Ben Shapiro calls Trump Puerto Rico death toll claim 'absurd and gross'

Conservative commentator Ben Shapiro on Thursday condemned President TrumpDonald John TrumpBiden team wants to understand Trump effort to 'hollow out government agencies' Trump's remaking of the judicial system Overnight Defense: Trump transgender ban 'inflicts concrete harms,' study says | China objects to US admiral's Taiwan visit MORE for claiming without evidence that Democrats inflated Puerto Rico's death toll following Hurricane Maria "to make me look bad."


"Trump's denial of the official death toll from Hurricane Maria is absurd and gross, even though there is uncertainty in the death count," Shapiro tweeted.

The Daily Wire editor-in-chief shared a link to an article in which he noted there are multiple estimates of how many people died as a result of Hurricane Maria, but disputed Trump's assertion that the original tally of a few dozen deaths was more accurate.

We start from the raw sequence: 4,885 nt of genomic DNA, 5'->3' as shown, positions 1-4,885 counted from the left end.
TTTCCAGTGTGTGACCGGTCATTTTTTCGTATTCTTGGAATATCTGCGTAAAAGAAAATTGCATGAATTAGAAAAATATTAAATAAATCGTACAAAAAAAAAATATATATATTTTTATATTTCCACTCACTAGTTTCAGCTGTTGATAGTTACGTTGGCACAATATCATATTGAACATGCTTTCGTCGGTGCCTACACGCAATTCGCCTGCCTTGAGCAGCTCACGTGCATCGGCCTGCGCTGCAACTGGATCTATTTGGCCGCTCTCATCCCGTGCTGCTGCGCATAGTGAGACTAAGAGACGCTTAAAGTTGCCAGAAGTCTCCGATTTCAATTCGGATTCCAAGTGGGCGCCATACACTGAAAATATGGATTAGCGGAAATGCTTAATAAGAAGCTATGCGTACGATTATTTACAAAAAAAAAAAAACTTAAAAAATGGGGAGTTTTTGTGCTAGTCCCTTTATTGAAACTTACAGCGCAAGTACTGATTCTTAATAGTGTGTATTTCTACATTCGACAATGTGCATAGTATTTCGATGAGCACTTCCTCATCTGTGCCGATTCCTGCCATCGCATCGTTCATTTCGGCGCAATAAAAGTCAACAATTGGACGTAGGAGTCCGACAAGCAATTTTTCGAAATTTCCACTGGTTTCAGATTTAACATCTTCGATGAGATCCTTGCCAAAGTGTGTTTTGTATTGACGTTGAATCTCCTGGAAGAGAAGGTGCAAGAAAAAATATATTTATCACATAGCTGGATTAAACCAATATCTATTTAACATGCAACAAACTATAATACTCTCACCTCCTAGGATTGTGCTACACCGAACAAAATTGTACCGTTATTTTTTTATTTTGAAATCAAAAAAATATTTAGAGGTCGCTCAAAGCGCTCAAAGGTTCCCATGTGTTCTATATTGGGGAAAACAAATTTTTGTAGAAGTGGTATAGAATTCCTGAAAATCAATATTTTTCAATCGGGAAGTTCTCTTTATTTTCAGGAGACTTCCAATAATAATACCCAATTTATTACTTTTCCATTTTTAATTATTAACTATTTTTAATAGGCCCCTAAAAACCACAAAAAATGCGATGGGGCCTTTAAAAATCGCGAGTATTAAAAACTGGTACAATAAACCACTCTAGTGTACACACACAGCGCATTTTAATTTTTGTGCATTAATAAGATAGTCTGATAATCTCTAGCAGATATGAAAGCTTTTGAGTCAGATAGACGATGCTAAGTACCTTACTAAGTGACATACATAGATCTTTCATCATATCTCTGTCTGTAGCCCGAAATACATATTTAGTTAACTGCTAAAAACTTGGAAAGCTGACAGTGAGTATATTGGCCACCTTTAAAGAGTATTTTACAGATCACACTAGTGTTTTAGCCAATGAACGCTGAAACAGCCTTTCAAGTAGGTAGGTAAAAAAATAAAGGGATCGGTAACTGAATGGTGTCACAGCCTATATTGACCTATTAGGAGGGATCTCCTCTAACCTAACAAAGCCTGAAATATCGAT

"The official Puerto Rican count isn’t guaranteed, by any measure. But it’s surely higher than the original count, and it’s absurd for Trump to claim otherwise," Shapiro wrote.

Shapiro, who has emerged as one of the more prominent conservative voices of the Trump era, has occasionally spoken out in disagreement with the president's policies or rhetoric.

Trump on Thursday cast doubt on a study that found nearly 3,000 people died as a result of Hurricane Maria, which devastated Puerto Rico last year.

"3000 people did not die in the two hurricanes that hit Puerto Rico. When I left the Island, AFTER the storm had hit, they had anywhere from 6 to 18 deaths," Trump tweeted. "As time went by it did not go up by much. Then, a long time later, they started to report really large numbers, like 3000."

He went on to claim that Democrats were responsible for the increased death toll as part of a plot to make him look "as bad as possible."

"If a person died for any reason, like old age, just add them onto the list. Bad politics. I love Puerto Rico!" Trump tweeted.

The tweets, which came as the government is preparing for potential destruction caused by Hurricane Florence in the Carolinas and Georgia, prompted swift criticism from Democrats, Puerto Rican officials and some Republicans.